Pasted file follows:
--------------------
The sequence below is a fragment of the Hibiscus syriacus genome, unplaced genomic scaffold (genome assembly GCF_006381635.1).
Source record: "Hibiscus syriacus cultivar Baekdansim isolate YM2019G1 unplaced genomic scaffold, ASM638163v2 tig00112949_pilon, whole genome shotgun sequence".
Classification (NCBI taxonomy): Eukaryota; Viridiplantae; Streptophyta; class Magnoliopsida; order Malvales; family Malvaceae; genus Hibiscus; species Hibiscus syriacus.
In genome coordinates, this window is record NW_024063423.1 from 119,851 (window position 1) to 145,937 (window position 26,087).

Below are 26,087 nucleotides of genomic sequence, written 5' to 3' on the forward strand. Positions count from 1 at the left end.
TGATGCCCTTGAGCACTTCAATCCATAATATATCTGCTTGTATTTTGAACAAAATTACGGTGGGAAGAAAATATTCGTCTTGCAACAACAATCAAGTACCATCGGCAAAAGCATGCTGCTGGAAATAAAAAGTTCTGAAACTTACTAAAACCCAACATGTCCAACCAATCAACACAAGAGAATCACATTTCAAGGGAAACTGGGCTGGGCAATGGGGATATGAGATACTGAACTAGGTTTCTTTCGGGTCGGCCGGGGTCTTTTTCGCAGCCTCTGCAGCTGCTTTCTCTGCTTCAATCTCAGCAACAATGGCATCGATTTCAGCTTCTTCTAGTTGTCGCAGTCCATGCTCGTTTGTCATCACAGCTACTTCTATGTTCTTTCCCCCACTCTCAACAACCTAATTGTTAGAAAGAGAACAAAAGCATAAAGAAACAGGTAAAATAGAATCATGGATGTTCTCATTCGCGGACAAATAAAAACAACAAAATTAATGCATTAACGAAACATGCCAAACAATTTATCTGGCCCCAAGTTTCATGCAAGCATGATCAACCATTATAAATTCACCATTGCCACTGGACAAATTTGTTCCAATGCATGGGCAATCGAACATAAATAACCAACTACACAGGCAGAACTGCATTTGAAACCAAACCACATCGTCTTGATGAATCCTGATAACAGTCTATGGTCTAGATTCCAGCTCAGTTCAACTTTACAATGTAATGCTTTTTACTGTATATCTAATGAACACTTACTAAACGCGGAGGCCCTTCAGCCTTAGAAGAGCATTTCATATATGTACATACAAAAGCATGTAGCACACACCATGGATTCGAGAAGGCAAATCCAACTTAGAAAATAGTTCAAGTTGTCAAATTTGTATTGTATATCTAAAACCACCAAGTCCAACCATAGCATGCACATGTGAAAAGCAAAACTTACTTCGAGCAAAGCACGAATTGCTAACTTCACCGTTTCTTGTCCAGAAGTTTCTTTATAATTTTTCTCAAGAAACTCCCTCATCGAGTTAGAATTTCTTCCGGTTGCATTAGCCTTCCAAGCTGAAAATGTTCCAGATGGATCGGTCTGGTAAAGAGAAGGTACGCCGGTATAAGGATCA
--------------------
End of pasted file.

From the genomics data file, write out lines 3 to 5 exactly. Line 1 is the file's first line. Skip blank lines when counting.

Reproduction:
Classification (NCBI taxonomy): Eukaryota; Viridiplantae; Streptophyta; class Magnoliopsida; order Malvales; family Malvaceae; genus Hibiscus; species Hibiscus syriacus.
In genome coordinates, this window is record NW_024063423.1 from 119,851 (window position 1) to 145,937 (window position 26,087).

Below are 26,087 nucleotides of genomic sequence, written 5' to 3' on the forward strand. Positions count from 1 at the left end.